Whether you are a tenant or a landlord, being involved in a dispute can be a stressful and difficult time if you do not have the right advice to hand, says Ruhul Ameen, a partner at local solicitors Wiseman Lee
According to recent figures published by The Property Ombudsmen, the most common reasons for tenancy complaints are ‘poor management’, ‘communication and record-keeping issues’ and ‘problems with tenancy agreements, inventories and deposits’.
Similarly, separate research from price comparison website GoCompare suggests neighbour disputes remain a big issue in certain UK regions. Its survey found that London ranked as the UK’s number one ‘hotspot’ for ‘nasty neighbour behaviour’, while South East England was one of the top areas for ‘noise’ complaints.
This year, in a bid to increase protection for tenants, a raft of new laws have come into force. The Tenant Fees Act, which came into effect on 1 June 2019, now outlines specific rules relating to landlord payments. From this date, the amount landlords can legally request as a security deposit is capped to no more than the equivalent of five weeks’ rent.
Further new legislation focuses on tenant health and safety. The Fitness for Human Habitation Act came into force in March 2019, updating the former Landlord and Tenant Act 1985. All landlords, both social and private, must now ensure their properties are fit for human habitation at the beginning of the tenancy and throughout.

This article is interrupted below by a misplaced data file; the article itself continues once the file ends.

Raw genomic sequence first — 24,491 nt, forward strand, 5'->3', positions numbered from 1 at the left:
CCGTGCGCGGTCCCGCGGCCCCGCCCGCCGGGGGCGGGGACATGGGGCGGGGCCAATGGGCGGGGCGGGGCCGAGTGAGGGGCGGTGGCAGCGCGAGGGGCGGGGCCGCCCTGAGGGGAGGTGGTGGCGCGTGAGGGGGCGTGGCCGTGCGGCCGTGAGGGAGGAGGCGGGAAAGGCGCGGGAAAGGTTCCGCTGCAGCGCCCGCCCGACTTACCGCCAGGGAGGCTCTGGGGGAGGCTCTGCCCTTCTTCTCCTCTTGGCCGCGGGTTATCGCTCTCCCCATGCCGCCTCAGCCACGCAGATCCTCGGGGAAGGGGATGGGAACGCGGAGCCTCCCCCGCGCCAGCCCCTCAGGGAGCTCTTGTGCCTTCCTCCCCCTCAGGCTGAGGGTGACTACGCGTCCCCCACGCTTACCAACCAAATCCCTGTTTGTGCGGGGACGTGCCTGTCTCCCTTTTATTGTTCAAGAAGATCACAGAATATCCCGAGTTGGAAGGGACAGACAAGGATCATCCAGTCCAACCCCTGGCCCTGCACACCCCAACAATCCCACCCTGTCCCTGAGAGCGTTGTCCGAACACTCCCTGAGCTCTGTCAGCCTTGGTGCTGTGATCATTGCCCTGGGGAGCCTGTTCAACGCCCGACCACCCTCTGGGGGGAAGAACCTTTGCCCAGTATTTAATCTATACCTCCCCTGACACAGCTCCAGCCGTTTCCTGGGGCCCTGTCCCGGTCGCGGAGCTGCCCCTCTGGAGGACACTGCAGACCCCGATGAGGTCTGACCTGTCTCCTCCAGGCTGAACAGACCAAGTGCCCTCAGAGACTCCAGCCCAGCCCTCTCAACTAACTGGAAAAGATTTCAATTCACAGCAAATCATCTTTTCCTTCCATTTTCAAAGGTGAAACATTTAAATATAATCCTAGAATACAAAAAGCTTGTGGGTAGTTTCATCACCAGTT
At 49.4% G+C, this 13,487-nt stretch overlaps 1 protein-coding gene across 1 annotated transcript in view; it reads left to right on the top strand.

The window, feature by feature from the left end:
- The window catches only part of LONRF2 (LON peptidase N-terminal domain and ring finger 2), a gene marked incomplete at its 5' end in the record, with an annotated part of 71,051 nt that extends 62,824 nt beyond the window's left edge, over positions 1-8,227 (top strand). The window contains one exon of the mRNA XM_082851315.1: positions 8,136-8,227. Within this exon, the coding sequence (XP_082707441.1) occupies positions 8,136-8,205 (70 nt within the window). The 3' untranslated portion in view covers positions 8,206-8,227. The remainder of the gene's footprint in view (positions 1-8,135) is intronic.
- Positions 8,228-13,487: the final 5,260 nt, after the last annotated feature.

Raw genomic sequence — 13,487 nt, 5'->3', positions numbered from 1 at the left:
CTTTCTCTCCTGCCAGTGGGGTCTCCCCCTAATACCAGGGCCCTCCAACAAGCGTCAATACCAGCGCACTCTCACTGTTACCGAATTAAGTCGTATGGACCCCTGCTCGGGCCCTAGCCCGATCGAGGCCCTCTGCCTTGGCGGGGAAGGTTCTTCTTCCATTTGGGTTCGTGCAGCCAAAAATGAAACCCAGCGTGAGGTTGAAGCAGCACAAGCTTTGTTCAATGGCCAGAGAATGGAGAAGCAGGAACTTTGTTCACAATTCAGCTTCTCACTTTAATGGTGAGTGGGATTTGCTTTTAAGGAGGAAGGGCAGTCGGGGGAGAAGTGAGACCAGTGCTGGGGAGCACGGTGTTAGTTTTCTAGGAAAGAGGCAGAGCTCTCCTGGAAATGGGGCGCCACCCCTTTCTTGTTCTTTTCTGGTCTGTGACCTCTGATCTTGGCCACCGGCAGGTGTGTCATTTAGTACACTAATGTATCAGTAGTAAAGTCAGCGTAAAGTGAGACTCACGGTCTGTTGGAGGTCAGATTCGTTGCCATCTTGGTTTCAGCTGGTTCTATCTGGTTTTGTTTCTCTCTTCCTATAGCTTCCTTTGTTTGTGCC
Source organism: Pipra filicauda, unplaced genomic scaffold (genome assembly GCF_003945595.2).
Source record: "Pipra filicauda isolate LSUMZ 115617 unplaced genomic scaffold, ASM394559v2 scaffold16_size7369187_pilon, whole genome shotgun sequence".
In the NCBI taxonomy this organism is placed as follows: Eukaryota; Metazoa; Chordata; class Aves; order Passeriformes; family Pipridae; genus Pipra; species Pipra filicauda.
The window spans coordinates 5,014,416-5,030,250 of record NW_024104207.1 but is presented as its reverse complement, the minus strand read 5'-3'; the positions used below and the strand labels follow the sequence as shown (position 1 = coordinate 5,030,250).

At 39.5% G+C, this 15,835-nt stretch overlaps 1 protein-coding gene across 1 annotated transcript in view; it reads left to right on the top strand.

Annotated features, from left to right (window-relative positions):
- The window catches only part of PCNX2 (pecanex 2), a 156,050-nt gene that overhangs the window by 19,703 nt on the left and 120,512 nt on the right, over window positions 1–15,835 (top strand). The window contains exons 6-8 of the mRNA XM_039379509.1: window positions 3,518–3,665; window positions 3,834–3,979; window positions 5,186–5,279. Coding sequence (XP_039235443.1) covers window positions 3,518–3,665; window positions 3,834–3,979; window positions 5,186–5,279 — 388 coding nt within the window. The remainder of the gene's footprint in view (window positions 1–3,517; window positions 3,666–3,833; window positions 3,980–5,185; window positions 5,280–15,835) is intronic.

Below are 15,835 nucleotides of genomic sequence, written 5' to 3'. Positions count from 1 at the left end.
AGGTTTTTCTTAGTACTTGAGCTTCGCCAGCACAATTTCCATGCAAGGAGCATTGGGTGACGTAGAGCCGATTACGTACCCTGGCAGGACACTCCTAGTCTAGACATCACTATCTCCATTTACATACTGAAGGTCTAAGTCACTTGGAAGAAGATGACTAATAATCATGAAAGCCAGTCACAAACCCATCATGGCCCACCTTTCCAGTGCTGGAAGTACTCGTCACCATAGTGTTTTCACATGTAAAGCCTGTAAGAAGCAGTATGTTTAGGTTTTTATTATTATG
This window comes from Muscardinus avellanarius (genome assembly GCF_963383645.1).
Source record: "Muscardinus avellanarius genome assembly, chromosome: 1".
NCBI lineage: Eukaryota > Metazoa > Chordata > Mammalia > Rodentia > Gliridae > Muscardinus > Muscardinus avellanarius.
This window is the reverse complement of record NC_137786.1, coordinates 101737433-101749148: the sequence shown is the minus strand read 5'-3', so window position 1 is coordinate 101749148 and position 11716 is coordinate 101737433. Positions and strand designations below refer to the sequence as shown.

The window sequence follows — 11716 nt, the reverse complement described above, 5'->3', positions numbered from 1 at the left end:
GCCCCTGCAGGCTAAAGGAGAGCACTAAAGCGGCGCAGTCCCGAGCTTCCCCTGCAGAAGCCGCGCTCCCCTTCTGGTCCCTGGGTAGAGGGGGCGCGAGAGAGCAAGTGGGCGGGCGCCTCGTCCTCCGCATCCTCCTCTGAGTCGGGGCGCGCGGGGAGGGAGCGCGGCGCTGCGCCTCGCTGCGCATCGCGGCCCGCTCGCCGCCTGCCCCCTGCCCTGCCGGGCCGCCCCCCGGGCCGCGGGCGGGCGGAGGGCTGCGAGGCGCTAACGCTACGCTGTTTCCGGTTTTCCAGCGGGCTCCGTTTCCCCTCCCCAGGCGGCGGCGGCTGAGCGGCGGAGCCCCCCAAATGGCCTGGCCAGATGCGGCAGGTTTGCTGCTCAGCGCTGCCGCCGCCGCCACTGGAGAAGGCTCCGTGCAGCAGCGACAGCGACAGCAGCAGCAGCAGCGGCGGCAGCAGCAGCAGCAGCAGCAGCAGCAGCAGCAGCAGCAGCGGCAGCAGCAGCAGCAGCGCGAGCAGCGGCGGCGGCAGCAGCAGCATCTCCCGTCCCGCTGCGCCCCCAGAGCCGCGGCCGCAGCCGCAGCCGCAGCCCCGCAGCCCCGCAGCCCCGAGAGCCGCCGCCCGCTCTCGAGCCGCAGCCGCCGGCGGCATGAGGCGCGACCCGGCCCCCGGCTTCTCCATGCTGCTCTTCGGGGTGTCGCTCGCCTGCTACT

Recent inspections of around 60,000 properties found that more than 4,500 had at least one Housing Health and Safety Rating Assessment (HHSRS) issue. The main areas for concern were broken smoke detectors, which made up 40% of all issues, while more than a quarter of the problems reported were stair trip hazards.
If the courts find that a property is not fit for human habitation, they may order compulsory improvement of the condition of the property, as well as possible compensation for the tenant. The criteria used to decide if a property is ‘fit for human habitation’ include: insufficient ventilation, not enough natural light, a serious damp problem, issues with the supply of water, drainage problems, lavatory issues, insufficient facilities to cook food, an unstable building or a property that has been generally neglected and in a poor condition. The penalties for landlords who breach the new rules are severe, with tenants now having more power to take action.
The advice for any tenant or landlord involved in a dispute is to seek expert legal advice to ensure a small disagreement doesn’t turn into a lengthy and bitter legal battle. Depending on the nature of the dispute, it might not always be necessary – or sensible – to pursue court action. Options such as alternative dispute resolution can often help bring a disagreement to an end in a speedier and often less costly manner.